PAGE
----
Stay tuned Wednesday for another Irish-inspired recipe from Kate!


  1. Mmmm… this looks really good! But then again ALL your recipes look/sound great.

    I had a chuckle reading the text at the beginning, though. When I read "Matthew McConaughey", I thought – Why is he on the list? He doesn't have an accent.

    Then I realized that I probably just don't notice it, since I'm from Texas too 🙂

  2. haha Paladin, yes he's a Texas boy! So you must be immune to that sweet sound, lol. It's faint too, as opposed to a heavy drawl. I'll take it any way it comes!

  3. I'm so trying this. I've always wondered if Irish Soda bread was any good and this convinces me. Plus, it's nice to have a no-yeast bread recipe for those nights when I want homemade bread with dinner but it's already 4:30 and I don't want something sweet (like banana bread). So, thanks!

  4. The soda bread looks yummy. I also loved the flat bread from a week or so ago and am looking forward to the gyro recipe!

  5. Hi, I love your blog! I'm trying to calculate Weight Watcher points for this bread. Could you give me a rough estimate of how many slices you could get from this loaf? I realize it depends on how thick you cut them but I was just curious before I make it. Thanks!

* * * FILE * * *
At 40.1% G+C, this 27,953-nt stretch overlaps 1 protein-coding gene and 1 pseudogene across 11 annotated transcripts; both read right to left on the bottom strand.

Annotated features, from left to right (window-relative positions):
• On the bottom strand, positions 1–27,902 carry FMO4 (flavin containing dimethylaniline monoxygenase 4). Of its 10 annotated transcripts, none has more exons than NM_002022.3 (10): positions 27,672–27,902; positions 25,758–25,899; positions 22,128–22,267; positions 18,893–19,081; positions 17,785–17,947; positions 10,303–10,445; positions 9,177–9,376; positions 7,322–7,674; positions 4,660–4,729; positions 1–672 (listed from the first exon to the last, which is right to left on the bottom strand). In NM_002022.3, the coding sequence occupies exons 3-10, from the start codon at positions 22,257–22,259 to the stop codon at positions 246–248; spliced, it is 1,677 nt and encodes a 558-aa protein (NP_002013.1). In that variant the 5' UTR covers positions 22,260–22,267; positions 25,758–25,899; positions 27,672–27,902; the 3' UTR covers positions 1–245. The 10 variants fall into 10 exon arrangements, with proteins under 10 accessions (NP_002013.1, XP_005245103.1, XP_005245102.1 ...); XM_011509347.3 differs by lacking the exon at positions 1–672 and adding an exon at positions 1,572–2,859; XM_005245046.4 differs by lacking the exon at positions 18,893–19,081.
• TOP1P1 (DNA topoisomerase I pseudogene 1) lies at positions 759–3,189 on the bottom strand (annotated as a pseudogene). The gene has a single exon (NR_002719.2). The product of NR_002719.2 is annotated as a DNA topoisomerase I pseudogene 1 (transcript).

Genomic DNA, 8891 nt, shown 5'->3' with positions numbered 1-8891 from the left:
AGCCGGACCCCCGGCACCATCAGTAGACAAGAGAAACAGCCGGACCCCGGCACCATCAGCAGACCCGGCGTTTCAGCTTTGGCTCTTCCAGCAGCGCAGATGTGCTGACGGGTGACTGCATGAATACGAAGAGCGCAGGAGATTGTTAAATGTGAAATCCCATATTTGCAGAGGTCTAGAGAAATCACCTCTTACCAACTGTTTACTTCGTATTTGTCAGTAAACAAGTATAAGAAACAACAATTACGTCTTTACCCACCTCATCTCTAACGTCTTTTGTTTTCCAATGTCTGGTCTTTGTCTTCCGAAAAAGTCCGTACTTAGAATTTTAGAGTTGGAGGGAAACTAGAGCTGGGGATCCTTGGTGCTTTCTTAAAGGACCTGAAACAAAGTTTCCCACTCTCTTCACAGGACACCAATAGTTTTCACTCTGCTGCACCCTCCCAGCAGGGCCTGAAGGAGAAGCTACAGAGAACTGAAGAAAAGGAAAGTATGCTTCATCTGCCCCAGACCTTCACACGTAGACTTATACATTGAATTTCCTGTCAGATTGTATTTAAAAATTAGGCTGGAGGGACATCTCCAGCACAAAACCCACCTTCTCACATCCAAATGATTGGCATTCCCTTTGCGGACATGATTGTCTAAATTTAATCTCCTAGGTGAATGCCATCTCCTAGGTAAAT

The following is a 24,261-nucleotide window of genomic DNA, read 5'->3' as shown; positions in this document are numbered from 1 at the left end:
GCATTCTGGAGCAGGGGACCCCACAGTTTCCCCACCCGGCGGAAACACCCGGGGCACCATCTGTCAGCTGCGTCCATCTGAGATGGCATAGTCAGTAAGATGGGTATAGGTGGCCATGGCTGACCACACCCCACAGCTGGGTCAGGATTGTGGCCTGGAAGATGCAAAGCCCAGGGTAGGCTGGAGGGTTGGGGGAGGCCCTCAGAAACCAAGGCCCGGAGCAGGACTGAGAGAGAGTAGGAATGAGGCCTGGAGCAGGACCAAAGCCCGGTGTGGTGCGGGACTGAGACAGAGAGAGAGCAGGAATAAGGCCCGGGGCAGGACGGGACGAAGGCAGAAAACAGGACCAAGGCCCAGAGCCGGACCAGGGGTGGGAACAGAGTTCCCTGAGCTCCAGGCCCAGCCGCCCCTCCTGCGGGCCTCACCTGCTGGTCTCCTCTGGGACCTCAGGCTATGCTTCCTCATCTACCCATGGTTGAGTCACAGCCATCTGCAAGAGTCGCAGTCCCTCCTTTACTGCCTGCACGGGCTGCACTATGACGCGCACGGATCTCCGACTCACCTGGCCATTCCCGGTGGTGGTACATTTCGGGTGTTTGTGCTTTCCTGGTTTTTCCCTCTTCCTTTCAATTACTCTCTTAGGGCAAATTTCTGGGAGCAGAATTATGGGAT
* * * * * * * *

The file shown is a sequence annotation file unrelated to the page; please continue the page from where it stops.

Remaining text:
6. Kim, my loaf was about 9" in diameter so you can calculate it that way by deciding how thick you want your slices and how many you could fit in 9 inches. Hope that helps!

  7. Okay – this looks delish! But I have some dietary issues, so questions:

    a. Can you use all all-purpose flour instead of whole wheat? I'm allergic to whole wheat. Or could I substitute in brown rice flour or something like that?

    b. Will milk/vinegar or oj (to make sour milk) create the same effect as the buttermilk? I've used that replacement in recipes before, but never in a recipe that was dependent upon the buttermilk for rising.

    Thanks for yet again another great recipe. Oh and Paladin – I don't hear his accent either and I'm from Ohio. LOL